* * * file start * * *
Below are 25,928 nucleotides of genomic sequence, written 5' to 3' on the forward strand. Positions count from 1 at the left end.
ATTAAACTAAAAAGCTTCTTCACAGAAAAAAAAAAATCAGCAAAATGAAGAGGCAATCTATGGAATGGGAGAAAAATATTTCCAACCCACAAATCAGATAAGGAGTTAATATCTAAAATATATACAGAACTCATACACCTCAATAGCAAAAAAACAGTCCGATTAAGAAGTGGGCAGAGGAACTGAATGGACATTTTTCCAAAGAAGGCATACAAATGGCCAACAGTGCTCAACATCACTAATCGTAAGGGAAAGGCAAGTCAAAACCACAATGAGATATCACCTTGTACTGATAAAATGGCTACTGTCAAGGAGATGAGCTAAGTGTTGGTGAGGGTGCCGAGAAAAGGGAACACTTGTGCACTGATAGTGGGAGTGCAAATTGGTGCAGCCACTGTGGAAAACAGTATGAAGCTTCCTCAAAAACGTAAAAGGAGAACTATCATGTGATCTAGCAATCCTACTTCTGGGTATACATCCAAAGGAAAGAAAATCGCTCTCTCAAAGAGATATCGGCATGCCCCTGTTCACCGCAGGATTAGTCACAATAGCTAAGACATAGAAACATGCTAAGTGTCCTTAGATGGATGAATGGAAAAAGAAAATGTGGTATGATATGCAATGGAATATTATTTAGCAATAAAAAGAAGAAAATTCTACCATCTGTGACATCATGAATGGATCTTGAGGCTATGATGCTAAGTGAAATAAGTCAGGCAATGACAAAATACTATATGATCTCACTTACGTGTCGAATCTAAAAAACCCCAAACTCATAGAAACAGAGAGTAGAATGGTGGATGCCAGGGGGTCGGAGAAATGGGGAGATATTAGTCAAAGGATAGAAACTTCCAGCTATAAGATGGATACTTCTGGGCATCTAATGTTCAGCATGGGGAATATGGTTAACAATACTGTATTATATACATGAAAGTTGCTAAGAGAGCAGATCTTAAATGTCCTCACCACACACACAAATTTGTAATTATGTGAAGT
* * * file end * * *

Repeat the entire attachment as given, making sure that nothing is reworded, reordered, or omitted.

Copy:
Below are 25,928 nucleotides of genomic sequence, written 5' to 3' on the forward strand. Positions count from 1 at the left end.
ATTAAACTAAAAAGCTTCTTCACAGAAAAAAAAAAATCAGCAAAATGAAGAGGCAATCTATGGAATGGGAGAAAAATATTTCCAACCCACAAATCAGATAAGGAGTTAATATCTAAAATATATACAGAACTCATACACCTCAATAGCAAAAAAACAGTCCGATTAAGAAGTGGGCAGAGGAACTGAATGGACATTTTTCCAAAGAAGGCATACAAATGGCCAACAGTGCTCAACATCACTAATCGTAAGGGAAAGGCAAGTCAAAACCACAATGAGATATCACCTTGTACTGATAAAATGGCTACTGTCAAGGAGATGAGCTAAGTGTTGGTGAGGGTGCCGAGAAAAGGGAACACTTGTGCACTGATAGTGGGAGTGCAAATTGGTGCAGCCACTGTGGAAAACAGTATGAAGCTTCCTCAAAAACGTAAAAGGAGAACTATCATGTGATCTAGCAATCCTACTTCTGGGTATACATCCAAAGGAAAGAAAATCGCTCTCTCAAAGAGATATCGGCATGCCCCTGTTCACCGCAGGATTAGTCACAATAGCTAAGACATAGAAACATGCTAAGTGTCCTTAGATGGATGAATGGAAAAAGAAAATGTGGTATGATATGCAATGGAATATTATTTAGCAATAAAAAGAAGAAAATTCTACCATCTGTGACATCATGAATGGATCTTGAGGCTATGATGCTAAGTGAAATAAGTCAGGCAATGACAAAATACTATATGATCTCACTTACGTGTCGAATCTAAAAAACCCCAAACTCATAGAAACAGAGAGTAGAATGGTGGATGCCAGGGGGTCGGAGAAATGGGGAGATATTAGTCAAAGGATAGAAACTTCCAGCTATAAGATGGATACTTCTGGGCATCTAATGTTCAGCATGGGGAATATGGTTAACAATACTGTATTATATACATGAAAGTTGCTAAGAGAGCAGATCTTAAATGTCCTCACCACACACACAAATTTGTAATTATGTGAAGT